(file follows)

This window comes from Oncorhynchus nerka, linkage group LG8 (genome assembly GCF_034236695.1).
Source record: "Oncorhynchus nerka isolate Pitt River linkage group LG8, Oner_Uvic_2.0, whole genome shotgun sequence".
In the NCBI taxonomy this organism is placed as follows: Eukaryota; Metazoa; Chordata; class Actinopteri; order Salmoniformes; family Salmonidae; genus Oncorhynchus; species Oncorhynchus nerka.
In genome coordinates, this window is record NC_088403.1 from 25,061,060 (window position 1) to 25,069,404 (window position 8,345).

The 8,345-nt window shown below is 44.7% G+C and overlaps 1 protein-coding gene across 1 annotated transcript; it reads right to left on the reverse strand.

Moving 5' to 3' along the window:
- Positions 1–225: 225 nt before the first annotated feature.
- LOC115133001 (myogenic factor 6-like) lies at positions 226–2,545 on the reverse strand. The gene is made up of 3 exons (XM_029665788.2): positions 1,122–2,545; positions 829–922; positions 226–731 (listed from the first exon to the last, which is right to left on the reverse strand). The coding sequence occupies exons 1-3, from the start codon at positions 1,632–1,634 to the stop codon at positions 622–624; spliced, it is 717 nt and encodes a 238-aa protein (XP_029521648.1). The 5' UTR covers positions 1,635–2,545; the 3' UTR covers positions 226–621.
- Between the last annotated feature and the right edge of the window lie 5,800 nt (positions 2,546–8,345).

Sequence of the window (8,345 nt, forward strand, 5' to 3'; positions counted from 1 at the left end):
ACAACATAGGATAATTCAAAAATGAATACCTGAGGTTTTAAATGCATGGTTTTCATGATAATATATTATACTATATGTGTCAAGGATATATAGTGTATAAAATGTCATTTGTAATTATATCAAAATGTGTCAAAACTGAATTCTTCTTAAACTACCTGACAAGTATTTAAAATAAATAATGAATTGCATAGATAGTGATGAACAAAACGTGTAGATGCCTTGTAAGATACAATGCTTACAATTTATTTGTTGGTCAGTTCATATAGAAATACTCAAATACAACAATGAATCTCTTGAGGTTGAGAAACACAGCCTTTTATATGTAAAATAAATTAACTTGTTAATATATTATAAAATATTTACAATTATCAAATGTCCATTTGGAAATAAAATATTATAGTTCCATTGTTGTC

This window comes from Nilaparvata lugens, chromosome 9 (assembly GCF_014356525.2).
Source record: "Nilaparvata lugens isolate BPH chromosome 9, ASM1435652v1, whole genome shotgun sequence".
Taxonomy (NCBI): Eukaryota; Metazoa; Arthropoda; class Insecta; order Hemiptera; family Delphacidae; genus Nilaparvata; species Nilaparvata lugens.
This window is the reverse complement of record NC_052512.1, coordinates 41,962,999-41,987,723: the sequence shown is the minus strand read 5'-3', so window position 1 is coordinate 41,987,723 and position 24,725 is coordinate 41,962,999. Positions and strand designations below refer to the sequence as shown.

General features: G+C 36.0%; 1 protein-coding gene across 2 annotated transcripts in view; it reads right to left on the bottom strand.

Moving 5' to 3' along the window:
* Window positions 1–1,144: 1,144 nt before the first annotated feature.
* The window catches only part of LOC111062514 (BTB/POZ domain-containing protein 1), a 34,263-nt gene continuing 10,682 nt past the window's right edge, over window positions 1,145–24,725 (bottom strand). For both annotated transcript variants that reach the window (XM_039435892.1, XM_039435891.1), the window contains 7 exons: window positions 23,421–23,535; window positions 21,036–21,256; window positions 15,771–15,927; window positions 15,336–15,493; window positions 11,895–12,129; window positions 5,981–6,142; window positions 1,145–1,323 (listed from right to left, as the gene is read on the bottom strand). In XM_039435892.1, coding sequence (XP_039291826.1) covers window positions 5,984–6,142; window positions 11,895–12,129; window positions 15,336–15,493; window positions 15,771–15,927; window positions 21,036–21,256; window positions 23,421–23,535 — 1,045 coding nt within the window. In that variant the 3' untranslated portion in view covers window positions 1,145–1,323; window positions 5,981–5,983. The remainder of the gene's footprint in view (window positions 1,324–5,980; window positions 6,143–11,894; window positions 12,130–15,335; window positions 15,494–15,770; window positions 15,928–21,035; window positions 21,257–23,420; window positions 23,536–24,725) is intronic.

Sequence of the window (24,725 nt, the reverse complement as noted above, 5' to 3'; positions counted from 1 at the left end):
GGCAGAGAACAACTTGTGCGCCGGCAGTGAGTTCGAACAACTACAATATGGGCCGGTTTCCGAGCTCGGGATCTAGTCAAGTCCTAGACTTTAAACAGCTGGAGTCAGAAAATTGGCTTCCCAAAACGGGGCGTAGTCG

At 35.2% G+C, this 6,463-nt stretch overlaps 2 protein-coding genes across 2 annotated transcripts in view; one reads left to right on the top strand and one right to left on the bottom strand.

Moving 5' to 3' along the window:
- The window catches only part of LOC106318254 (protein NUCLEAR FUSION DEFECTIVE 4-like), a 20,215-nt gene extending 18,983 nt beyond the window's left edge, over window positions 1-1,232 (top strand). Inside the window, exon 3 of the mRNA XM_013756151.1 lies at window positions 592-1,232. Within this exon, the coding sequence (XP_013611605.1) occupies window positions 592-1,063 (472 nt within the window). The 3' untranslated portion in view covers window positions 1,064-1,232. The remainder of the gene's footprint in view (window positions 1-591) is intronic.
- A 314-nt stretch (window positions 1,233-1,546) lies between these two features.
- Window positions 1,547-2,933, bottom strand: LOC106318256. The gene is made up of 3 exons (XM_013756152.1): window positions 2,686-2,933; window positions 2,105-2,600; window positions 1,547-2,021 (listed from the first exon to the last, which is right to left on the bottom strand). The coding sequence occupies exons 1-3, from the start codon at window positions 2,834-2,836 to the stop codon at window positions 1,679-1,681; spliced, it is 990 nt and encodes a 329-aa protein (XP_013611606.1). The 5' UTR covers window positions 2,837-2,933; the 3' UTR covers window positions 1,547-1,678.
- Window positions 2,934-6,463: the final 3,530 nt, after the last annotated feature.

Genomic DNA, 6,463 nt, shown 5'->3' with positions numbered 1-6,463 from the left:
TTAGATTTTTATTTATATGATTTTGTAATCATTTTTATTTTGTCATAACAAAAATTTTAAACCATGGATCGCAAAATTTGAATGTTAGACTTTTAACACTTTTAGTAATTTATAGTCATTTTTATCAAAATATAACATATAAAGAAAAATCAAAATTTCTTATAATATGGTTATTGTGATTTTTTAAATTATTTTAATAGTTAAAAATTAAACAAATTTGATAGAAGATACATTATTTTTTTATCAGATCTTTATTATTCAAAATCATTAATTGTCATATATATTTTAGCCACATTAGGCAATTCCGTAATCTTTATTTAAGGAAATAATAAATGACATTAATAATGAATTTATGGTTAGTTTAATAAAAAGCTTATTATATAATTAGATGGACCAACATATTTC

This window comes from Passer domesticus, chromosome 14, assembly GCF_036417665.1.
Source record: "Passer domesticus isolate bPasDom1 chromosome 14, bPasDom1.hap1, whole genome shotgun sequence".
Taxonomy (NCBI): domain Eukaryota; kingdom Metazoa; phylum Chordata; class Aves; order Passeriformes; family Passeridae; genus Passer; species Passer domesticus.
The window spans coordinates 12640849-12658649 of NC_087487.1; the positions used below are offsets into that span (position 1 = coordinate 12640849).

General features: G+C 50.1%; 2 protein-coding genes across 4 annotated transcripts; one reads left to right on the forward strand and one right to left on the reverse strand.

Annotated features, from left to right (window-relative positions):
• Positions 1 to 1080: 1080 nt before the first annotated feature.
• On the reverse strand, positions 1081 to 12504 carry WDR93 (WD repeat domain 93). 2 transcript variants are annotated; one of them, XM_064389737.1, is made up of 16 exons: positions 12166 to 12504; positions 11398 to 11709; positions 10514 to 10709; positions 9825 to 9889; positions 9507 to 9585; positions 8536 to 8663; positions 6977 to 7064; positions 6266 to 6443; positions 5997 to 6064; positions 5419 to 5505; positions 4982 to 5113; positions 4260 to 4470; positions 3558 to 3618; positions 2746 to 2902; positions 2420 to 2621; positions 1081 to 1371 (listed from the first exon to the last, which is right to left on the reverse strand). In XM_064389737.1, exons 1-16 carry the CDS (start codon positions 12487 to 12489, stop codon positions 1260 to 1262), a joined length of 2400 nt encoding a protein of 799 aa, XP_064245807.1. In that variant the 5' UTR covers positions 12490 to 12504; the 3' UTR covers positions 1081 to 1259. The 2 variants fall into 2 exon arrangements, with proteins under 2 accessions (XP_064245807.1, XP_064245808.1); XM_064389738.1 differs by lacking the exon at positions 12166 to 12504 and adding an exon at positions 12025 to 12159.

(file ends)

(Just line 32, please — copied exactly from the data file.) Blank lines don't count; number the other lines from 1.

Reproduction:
Taxonomy (NCBI): domain Eukaryota; kingdom Metazoa; phylum Chordata; class Aves; order Passeriformes; family Passeridae; genus Passer; species Passer domesticus.